With the arrival of a Talk Science to Me baby this summer, we’re looking ahead this festive season to nurturing the next generation of science fans with some cool gifts.
Crowdsourced from friends, like a lot of parenting advice these days, here’s our list for keeping the kids (and adults too) fully occupied over the festive season.
(Many) days out with science
First up, from a new mom, our associate editor Roma Ilnyckyj recommends a family membership to a science museum. In Vancouver, BC, we’re spoiled for choice with excellent kid-friendly institutions like Science World, which is filled to the brim with interactive exhibits, as well as the Beaty Biodiversity Museum, which connects us with the natural world, and the H.R. MacMillan Space Centre, to blast us off among the stars. Or you may live close to London’s Natural History Museum or the Smithsonian in Washington, DC, which both allow free
Talk Science To Me staff are a bunch of hard-nosed, emotionless science communicators who check their feelings at the door each day to report the cold, hard facts…
Okay, strike that — as you know from previous blog posts, we’re passionate about science and unafraid of wearing our hearts on our sleeves. When little Philae crashed onto Comet 67P/Churyumov-Gerasimenko almost two years ago, staff joined many others around the world in getting a little teary about its last tweet. As the lander, lost and off course, settled into what could have been a terminal nap, we were left with the image of the ever-present Rosetta orbiter circling a lump of icy rock in deep space, hovering expectantly for its little friend to wake up and communicate once more. Definitely Pixar-worthy!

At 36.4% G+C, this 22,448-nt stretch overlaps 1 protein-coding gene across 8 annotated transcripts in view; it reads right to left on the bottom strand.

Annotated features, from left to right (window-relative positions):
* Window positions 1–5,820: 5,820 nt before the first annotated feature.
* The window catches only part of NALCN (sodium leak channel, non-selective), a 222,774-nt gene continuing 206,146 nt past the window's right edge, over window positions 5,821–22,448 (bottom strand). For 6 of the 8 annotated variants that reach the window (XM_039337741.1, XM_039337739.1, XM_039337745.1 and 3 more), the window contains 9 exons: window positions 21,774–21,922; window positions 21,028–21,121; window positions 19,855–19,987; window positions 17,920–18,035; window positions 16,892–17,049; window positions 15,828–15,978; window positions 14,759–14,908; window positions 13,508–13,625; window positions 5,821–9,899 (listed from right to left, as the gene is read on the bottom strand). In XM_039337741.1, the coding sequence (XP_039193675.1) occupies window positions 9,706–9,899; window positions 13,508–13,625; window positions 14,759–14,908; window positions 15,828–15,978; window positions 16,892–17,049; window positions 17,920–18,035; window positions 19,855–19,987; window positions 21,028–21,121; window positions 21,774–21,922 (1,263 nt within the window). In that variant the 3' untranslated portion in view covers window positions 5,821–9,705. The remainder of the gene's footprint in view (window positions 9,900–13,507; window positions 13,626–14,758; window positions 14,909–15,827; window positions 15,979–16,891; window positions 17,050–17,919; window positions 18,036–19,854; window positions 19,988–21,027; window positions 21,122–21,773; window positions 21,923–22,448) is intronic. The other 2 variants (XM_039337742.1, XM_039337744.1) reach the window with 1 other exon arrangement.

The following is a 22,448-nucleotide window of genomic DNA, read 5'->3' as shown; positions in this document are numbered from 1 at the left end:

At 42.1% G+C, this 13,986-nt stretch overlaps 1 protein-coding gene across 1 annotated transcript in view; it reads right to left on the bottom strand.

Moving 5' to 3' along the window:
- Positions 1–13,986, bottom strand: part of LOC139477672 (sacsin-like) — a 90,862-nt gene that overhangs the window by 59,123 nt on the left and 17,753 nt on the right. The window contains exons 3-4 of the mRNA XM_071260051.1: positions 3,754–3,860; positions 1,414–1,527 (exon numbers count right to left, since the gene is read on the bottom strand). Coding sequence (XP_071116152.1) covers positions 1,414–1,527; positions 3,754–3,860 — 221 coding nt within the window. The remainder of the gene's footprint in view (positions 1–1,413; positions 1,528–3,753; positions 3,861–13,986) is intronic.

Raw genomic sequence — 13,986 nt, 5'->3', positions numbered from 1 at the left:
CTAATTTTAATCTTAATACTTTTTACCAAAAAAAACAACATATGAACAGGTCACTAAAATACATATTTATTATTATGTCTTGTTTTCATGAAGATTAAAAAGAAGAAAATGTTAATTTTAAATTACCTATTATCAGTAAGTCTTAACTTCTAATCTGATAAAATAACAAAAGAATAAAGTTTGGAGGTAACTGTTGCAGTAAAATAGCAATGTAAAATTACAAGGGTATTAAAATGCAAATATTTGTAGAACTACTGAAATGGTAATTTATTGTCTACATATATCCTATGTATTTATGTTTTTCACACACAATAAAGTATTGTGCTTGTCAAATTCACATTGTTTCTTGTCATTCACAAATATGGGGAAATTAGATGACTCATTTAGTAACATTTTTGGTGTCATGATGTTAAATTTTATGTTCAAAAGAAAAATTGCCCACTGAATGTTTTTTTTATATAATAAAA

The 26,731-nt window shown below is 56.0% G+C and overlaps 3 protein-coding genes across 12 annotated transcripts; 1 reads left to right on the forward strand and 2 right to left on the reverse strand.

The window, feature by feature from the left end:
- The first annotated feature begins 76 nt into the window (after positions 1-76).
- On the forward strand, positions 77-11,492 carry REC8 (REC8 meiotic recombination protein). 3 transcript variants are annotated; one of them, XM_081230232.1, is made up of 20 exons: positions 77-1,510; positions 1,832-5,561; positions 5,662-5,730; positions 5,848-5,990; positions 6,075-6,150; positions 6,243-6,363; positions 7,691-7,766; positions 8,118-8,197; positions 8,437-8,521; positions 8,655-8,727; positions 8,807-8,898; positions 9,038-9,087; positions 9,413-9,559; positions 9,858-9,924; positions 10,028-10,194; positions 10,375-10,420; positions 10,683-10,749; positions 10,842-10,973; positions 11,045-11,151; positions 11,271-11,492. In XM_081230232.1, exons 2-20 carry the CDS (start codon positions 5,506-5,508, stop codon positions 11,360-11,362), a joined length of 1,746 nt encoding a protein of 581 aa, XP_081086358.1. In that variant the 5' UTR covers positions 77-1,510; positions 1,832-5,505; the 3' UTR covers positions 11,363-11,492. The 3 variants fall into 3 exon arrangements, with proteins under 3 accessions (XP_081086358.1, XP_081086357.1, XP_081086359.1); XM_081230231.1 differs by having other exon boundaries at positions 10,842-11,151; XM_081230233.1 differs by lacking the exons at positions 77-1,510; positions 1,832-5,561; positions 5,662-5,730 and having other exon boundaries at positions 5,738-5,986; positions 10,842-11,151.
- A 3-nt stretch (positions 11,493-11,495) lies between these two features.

And it’s happening again. This Friday, September 30, Rosetta’s mission managers at the European Space Agency (ESA) are set to crash the orbiter on a one-way trip to the comet’s surface in a final flurry of data collection. They are hoping that files from this terminal moment can be transmitted before impact and inevitable shutdown.
NEW EPISODE! Final chapter of
Most of the things in our “Treasures” series are living organisms. I think this is partly because lots of living organisms are easy to identify with: they exist on a scale similar to ours and are easy to categorize as discrete entities. Phenomena are a little harder to sell, for the most part. Stellar nucleosynthesis has had some help though, in the form of Carl Sagan’s wildly popular and surprisingly durable “star stuff” monologue. And it’s true: we’re literally made of atoms that came here from dying stars. Of course this is equally true of centipedes, norovirus and Rob Ford, so admittedly the magic relies on a bit of anthropocentrism.
But while the original is now nearly a quarter-century old, the basic process still holds more than enough wonder to power a brief voyage on the Ship of the Imagination™ (length of voyage largely determined by your choice of refreshments). The key, which is basically omitted from every version of the Sagan quote that I’ve heard, is that all the naturally occurring elements don’t just come from
My friends and I all have vivid mental pictures of the Tunguska Event, probably because of Carl Sagan’s retelling of it in the original Cosmos series. Recently, another region of Russia—the Urals—was jolted awake by a similar, though smaller, event.
This one caused more casualties than any other strike on record. Reports are that close to 900 people in the city of Chelyabinsk were injured, though no deaths are being reported so far. In summary: an object from space entered our atmosphere at approximately Mach 33, exploded over a populated area, injured hundreds and did massive structural damage… and absolutely no one predicted it. Stuart Clark at the Guardian correctly understands this incident to signify a major issue in science communication: specifically, why basic research matters. Now, as the event begins to fade from the news cycle, it’s wise to keep the larger issues signified by it in mind.
As Clark puts it:
“There could be hundreds of thousands of these smaller asteroids waiting to be discovered. Were something of